I guessed the mainstream media also conveniently missed the Mike Carroll “NAMBLA” board non-controversy, while they were at it. I never really understood the whole point of that one… maybe Mike’s been trying to tell us something… but in any rate, nobody really seemed to make much of a ruckus about that one, either. If that wasn’t your vibe, well, there was always the Randy Colvin “Censorship” model that you could rock, just to prove to everyone just how hetero you were. Unless you were a girl buying that board, of course. But I’m clearly overthinking this stuff. Because to most skaters’ credit, nobody really thought much about any of this in the first place. They just bought boards, and skated them. Because that’s what skaters do. They don’t think. They just skate.
The Mainstream Media might be surprised to hear that there are not only gay skaters, but there are lesbian skaters too. And transgender skaters. Skaters don’t fear any of these things. Skaters, really, don’t fear much of anything at all. Any group of nutbags that will happily slide down a 30-stair handrail on their gonads, and not think twice about how much that might actually hurt, probably isn’t gonna give two tiny craps about your wee little homophobias.
There were gay skateboarders even before Jarret, naturally enough. Jarret wasn’t the “first”. He may have been the “first” to get on the cover of a major skateboard magazine in assless chaps, but that certainly doesn’t make him the very first gay skateboarder ever. They’ve always been here. I knew some personally, in fact. Great fellows. Funny guys. Great skaters. I don’t remember a single instance of anybody (besides ignorant non-skaters) ever giving them any grief at all. Shit, I don’t even remember it being a significant point of conversation. We were too busy talking about skating to worry too much about unrelated trivialities.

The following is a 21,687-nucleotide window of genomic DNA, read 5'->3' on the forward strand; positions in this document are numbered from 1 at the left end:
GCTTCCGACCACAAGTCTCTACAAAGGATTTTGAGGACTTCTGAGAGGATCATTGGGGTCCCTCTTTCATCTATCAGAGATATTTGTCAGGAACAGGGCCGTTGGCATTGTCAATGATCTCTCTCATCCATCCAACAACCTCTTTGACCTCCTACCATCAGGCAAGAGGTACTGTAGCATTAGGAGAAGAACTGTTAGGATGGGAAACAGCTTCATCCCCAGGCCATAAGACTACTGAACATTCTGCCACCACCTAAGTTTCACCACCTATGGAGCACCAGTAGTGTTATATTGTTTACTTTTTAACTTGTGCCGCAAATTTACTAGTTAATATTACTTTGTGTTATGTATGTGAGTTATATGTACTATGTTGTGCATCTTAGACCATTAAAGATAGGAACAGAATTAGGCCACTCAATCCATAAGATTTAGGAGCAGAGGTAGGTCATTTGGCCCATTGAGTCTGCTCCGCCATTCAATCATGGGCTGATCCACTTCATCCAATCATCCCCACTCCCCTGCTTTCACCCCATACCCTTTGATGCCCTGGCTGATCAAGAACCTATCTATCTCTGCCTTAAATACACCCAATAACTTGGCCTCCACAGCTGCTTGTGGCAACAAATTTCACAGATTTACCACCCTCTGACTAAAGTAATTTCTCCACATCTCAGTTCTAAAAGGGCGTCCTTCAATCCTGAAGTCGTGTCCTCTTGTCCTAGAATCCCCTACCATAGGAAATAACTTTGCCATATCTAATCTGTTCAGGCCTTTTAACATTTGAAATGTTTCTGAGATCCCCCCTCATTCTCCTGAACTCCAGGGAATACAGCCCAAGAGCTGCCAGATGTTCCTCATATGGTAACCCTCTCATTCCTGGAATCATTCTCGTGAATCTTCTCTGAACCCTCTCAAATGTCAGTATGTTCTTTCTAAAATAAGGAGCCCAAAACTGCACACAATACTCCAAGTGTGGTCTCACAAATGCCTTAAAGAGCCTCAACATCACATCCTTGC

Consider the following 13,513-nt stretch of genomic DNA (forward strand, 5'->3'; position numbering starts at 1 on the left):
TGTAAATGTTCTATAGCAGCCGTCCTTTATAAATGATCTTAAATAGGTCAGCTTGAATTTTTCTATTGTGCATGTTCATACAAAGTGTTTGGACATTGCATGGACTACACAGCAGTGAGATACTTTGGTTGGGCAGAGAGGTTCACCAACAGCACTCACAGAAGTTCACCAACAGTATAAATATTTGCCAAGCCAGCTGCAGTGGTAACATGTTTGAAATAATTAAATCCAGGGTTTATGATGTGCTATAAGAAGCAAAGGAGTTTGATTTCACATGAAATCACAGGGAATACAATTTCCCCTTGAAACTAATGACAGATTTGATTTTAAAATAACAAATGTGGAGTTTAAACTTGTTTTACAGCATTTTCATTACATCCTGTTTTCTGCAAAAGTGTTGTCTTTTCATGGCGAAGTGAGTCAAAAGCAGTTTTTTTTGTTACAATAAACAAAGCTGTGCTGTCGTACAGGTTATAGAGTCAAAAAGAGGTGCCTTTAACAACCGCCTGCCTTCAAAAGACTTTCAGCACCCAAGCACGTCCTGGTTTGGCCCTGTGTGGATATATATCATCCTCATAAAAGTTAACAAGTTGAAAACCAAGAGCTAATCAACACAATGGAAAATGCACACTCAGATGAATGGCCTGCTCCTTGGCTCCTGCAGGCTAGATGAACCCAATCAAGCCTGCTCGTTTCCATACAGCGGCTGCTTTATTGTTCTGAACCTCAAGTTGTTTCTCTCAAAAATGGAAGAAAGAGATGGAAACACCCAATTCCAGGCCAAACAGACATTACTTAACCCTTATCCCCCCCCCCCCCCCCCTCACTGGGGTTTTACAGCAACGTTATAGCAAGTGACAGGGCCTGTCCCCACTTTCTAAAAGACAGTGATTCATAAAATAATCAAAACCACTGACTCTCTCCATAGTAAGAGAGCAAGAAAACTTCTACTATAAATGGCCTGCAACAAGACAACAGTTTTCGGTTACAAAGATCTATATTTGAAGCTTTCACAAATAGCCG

Maybe it’s all because I’m a by-product of the ’80s. In the ’80s, of course, we were all gay. And Satanists. And freaks. I’m not lying, that’s the God-honest truth. Any skater that grew up in the ’80s will surely remember some jackwagon driving by, yelling “Skater Fag!” at the top of their lungs. That happened pretty regularly, actually. Virtually every day. Skaters… all skaters… regardless of whatever our actual sexual orientations might have been… were seen, and labeled, by the “public at large” (ie,”the mainstream”) as being gay as hell. So when an actual, bona-fide, true-blue, gay skater came along… it was like, “Oh really, you’re gay? Big damn deal. So are the rest of us, bubbo. Join the club.”
So, yeah. Brian came out last week, and spilled the beans on a secret that everybody basically knew, anyway. And he got a lot of genuine love and sincere support from his fellow skaters for having done so, as we all knew he would long before the fact. Commendable? Sure, I suppose.
But, newsworthy…? Not really. What justifies a big headline for the rest of the non-skating world is just another ho-hum, run-of-the-mill day in the life for us.
Maybe that’s “the story” that the mainstream media should be spinning. And maybe the rest of the mainstream world could learn a few things along the way about tolerance, acceptance, solidarity, and community from us lowly “gay skateboarders”.
For additional reading, check out this story from HUCK Magazine circa 2012.